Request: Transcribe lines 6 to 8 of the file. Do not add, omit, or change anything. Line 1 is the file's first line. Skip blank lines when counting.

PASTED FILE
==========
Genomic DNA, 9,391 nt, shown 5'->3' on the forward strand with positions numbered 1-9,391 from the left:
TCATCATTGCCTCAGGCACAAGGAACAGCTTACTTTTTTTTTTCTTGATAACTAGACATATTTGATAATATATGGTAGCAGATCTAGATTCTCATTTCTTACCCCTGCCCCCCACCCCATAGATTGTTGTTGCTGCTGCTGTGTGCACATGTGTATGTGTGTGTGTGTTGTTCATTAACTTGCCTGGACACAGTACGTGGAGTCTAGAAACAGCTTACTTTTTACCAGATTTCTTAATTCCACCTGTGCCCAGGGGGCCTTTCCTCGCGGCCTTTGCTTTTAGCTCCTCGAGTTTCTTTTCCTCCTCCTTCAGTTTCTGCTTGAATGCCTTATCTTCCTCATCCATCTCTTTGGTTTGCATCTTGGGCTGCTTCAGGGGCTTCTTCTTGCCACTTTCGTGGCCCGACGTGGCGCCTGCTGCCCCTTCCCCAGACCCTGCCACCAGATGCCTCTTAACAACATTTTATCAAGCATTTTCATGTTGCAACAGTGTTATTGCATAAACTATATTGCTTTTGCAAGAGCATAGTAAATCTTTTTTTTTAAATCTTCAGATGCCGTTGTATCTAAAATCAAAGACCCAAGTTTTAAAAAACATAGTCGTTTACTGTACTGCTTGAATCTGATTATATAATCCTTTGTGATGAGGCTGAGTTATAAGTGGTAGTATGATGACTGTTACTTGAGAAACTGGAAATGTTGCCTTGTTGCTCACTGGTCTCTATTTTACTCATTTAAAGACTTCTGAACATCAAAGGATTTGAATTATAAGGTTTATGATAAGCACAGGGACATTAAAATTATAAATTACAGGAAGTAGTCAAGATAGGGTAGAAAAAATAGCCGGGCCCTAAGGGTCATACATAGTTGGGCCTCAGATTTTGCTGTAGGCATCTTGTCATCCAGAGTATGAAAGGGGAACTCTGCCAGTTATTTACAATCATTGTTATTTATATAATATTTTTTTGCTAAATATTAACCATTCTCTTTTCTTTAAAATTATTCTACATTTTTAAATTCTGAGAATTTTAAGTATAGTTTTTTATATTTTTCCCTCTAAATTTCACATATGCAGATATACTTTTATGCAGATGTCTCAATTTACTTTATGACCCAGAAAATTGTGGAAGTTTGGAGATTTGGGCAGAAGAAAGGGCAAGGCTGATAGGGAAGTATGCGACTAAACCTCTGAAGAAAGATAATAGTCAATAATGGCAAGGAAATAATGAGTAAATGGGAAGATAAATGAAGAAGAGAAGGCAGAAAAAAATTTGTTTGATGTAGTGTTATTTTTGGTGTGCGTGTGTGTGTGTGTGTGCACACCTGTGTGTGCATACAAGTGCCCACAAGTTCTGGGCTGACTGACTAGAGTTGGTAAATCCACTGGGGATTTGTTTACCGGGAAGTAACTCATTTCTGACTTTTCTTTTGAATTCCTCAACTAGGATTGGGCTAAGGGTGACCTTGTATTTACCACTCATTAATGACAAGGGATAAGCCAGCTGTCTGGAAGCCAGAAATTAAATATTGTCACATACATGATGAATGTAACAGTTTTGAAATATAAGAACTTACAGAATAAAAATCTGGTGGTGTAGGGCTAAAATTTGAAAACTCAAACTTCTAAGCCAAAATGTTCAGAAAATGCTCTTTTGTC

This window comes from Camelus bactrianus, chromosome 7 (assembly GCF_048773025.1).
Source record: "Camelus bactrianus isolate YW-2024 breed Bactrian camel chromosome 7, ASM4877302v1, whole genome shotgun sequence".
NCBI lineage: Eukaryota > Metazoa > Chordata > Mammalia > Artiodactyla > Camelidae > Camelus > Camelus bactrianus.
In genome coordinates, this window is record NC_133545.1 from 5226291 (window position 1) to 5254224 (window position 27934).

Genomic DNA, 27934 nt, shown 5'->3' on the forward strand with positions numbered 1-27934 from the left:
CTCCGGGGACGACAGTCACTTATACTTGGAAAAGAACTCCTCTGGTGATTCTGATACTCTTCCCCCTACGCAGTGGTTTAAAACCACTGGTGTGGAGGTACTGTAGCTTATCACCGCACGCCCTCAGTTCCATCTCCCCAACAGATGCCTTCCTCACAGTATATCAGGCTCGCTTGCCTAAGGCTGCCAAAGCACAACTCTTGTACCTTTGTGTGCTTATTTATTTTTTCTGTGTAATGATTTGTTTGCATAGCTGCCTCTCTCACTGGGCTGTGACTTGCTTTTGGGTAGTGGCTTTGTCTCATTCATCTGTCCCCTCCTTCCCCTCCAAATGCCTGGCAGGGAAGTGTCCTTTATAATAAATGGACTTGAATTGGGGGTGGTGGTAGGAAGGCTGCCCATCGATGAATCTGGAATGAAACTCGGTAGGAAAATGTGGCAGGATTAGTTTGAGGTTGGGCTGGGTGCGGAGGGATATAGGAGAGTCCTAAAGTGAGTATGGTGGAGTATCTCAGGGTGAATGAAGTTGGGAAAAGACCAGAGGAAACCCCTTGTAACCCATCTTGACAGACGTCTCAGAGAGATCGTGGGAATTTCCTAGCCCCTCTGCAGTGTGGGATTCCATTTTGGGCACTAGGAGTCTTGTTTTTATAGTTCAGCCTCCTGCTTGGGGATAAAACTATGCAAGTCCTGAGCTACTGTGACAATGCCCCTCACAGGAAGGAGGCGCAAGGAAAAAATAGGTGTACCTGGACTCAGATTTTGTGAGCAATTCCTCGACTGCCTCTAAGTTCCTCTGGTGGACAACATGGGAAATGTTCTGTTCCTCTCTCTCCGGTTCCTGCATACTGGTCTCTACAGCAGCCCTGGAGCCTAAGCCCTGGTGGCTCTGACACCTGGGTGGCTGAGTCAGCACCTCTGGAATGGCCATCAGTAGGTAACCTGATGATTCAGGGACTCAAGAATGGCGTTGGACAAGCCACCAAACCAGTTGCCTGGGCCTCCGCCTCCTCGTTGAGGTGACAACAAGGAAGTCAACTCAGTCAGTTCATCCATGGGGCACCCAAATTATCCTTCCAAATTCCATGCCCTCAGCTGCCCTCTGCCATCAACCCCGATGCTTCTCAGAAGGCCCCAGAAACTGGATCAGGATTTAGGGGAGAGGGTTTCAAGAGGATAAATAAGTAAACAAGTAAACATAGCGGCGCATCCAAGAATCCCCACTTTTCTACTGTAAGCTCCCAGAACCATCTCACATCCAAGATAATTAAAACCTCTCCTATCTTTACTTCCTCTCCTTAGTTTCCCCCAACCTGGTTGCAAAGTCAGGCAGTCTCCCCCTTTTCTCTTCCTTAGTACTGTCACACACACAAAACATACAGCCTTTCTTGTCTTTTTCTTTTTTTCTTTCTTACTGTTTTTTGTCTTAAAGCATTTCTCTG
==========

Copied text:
In genome coordinates, this window is record NC_133545.1 from 5226291 (window position 1) to 5254224 (window position 27934).

Genomic DNA, 27934 nt, shown 5'->3' on the forward strand with positions numbered 1-27934 from the left:
CTCCGGGGACGACAGTCACTTATACTTGGAAAAGAACTCCTCTGGTGATTCTGATACTCTTCCCCCTACGCAGTGGTTTAAAACCACTGGTGTGGAGGTACTGTAGCTTATCACCGCACGCCCTCAGTTCCATCTCCCCAACAGATGCCTTCCTCACAGTATATCAGGCTCGCTTGCCTAAGGCTGCCAAAGCACAACTCTTGTACCTTTGTGTGCTTATTTATTTTTTCTGTGTAATGATTTGTTTGCATAGCTGCCTCTCTCACTGGGCTGTGACTTGCTTTTGGGTAGTGGCTTTGTCTCATTCATCTGTCCCCTCCTTCCCCTCCAAATGCCTGGCAGGGAAGTGTCCTTTATAATAAATGGACTTGAATTGGGGGTGGTGGTAGGAAGGCTGCCCATCGATGAATCTGGAATGAAACTCGGTAGGAAAATGTGGCAGGATTAGTTTGAGGTTGGGCTGGGTGCGGAGGGATATAGGAGAGTCCTAAAGTGAGTATGGTGGAGTATCTCAGGGTGAATGAAGTTGGGAAAAGACCAGAGGAAACCCCTTGTAACCCATCTTGACAGACGTCTCAGAGAGATCGTGGGAATTTCCTAGCCCCTCTGCAGTGTGGGATTCCATTTTGGGCACTAGGAGTCTTGTTTTTATAGTTCAGCCTCCTGCTTGGGGATAAAACTATGCAAGTCCTGAGCTACTGTGACAATGCCCCTCACAGGAAGGAGGCGCAAGGAAAAAATAGGTGTACCTGGACTCAGATTTTGTGAGCAATTCCTCGACTGCCTCTAAGTTCCTCTGGTGGACAACATGGGAAATGTTCTGTTCCTCTCTCTCCGGTTCCTGCATACTGGTCTCTACAGCAGCCCTGGAGCCTAAGCCCTGGTGGCTCTGACACCTGGGTGGCTGAGTCAGCACCTCTGGAATGGCCATCAGTAGGTAACCTGATGATTCAGGGACTCAAGAATGGCGTTGGACAAGCCACCAAACCAGTTGCCTGGGCCTCCGCCTCCTCGTTGAGGTGACAACAAGGAAGTCAACTCAGTCAGTTCATCCATGGGGCACCCAAATTATCCTTCCAAATTCCATGCCCTCAGCTGCCCTCTGCCATCAACCCCGATGCTTCTCAGAAGGCCCCAGAAACTGGATCAGGATTTAGGGGAGAGGGTTTCAAGAGGATAAATAAGTAAACAAGTAAACATAGCGGCGCATCCAAGAATCCCCACTTTTCTACTGTAAGCTCCCAGAACCATCTCACATCCAAGATAATTAAAACCTCTCCTATCTTTACTTCCTCTCCTTAGTTTCCCCCAACCTGGTTGCAAAGTCAGGCAGTCTCCCCCTTTTCTCTTCCTTAGTACTGTCACACACACAAAACATACAGCCTTTCTTGTCTTTTTCTTTTTTTCTTTCTTACTGTTTTTTGTCTTAAAGCATTTCTCTG